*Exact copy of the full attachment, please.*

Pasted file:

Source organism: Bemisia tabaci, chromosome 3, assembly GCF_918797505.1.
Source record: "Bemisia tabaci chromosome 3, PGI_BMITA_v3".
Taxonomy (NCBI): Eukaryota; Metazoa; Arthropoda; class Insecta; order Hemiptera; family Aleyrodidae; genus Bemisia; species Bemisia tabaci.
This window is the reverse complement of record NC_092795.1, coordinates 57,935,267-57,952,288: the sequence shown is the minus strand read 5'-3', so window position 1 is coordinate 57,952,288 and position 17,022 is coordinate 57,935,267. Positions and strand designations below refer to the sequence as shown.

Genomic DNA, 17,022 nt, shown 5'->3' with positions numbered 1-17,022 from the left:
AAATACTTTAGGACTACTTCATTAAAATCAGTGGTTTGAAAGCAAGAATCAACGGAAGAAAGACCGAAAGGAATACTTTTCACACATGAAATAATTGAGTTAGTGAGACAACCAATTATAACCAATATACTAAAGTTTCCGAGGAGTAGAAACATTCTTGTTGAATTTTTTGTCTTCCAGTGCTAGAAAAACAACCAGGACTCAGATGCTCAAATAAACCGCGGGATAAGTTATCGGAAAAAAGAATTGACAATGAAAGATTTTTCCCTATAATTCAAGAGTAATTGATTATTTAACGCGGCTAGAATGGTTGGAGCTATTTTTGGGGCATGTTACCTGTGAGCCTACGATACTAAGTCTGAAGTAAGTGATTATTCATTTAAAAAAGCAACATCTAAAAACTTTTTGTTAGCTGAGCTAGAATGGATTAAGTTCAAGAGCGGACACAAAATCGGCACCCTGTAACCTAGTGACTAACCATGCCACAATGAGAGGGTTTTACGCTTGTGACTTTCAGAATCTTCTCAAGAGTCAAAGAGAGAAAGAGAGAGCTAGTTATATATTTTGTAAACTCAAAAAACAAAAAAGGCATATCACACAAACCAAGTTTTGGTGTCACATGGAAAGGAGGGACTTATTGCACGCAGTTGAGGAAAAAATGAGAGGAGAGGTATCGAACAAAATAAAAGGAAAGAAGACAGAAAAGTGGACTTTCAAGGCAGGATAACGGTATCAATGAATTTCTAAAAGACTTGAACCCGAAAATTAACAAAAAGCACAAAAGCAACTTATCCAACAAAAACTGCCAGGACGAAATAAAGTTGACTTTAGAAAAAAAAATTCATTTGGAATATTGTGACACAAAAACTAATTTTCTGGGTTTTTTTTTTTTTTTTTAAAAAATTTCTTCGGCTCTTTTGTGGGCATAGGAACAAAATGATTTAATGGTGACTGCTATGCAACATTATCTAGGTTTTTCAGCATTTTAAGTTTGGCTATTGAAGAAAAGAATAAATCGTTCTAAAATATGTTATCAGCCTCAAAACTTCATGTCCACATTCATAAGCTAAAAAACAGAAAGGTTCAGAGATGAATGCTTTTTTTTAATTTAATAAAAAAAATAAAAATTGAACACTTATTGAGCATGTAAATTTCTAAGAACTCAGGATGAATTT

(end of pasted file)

Source organism: Bemisia tabaci, chromosome 3, assembly GCF_918797505.1.
Source record: "Bemisia tabaci chromosome 3, PGI_BMITA_v3".
Taxonomy (NCBI): Eukaryota; Metazoa; Arthropoda; class Insecta; order Hemiptera; family Aleyrodidae; genus Bemisia; species Bemisia tabaci.
This window is the reverse complement of record NC_092795.1, coordinates 57,935,267-57,952,288: the sequence shown is the minus strand read 5'-3', so window position 1 is coordinate 57,952,288 and position 17,022 is coordinate 57,935,267. Positions and strand designations below refer to the sequence as shown.

Genomic DNA, 17,022 nt, shown 5'->3' with positions numbered 1-17,022 from the left:
AAATACTTTAGGACTACTTCATTAAAATCAGTGGTTTGAAAGCAAGAATCAACGGAAGAAAGACCGAAAGGAATACTTTTCACACATGAAATAATTGAGTTAGTGAGACAACCAATTATAACCAATATACTAAAGTTTCCGAGGAGTAGAAACATTCTTGTTGAATTTTTTGTCTTCCAGTGCTAGAAAAACAACCAGGACTCAGATGCTCAAATAAACCGCGGGATAAGTTATCGGAAAAAAGAATTGACAATGAAAGATTTTTCCCTATAATTCAAGAGTAATTGATTATTTAACGCGGCTAGAATGGTTGGAGCTATTTTTGGGGCATGTTACCTGTGAGCCTACGATACTAAGTCTGAAGTAAGTGATTATTCATTTAAAAAAGCAACATCTAAAAACTTTTTGTTAGCTGAGCTAGAATGGATTAAGTTCAAGAGCGGACACAAAATCGGCACCCTGTAACCTAGTGACTAACCATGCCACAATGAGAGGGTTTTACGCTTGTGACTTTCAGAATCTTCTCAAGAGTCAAAGAGAGAAAGAGAGAGCTAGTTATATATTTTGTAAACTCAAAAAACAAAAAAGGCATATCACACAAACCAAGTTTTGGTGTCACATGGAAAGGAGGGACTTATTGCACGCAGTTGAGGAAAAAATGAGAGGAGAGGTATCGAACAAAATAAAAGGAAAGAAGACAGAAAAGTGGACTTTCAAGGCAGGATAACGGTATCAATGAATTTCTAAAAGACTTGAACCCGAAAATTAACAAAAAGCACAAAAGCAACTTATCCAACAAAAACTGCCAGGACGAAATAAAGTTGACTTTAGAAAAAAAAATTCATTTGGAATATTGTGACACAAAAACTAATTTTCTGGGTTTTTTTTTTTTTTTTTAAAAAATTTCTTCGGCTCTTTTGTGGGCATAGGAACAAAATGATTTAATGGTGACTGCTATGCAACATTATCTAGGTTTTTCAGCATTTTAAGTTTGGCTATTGAAGAAAAGAATAAATCGTTCTAAAATATGTTATCAGCCTCAAAACTTCATGTCCACATTCATAAGCTAAAAAACAGAAAGGTTCAGAGATGAATGCTTTTTTTTAATTTAATAAAAAAAATAAAAATTGAACACTTATTGAGCATGTAAATTTCTAAGAACTCAGGATGAATTT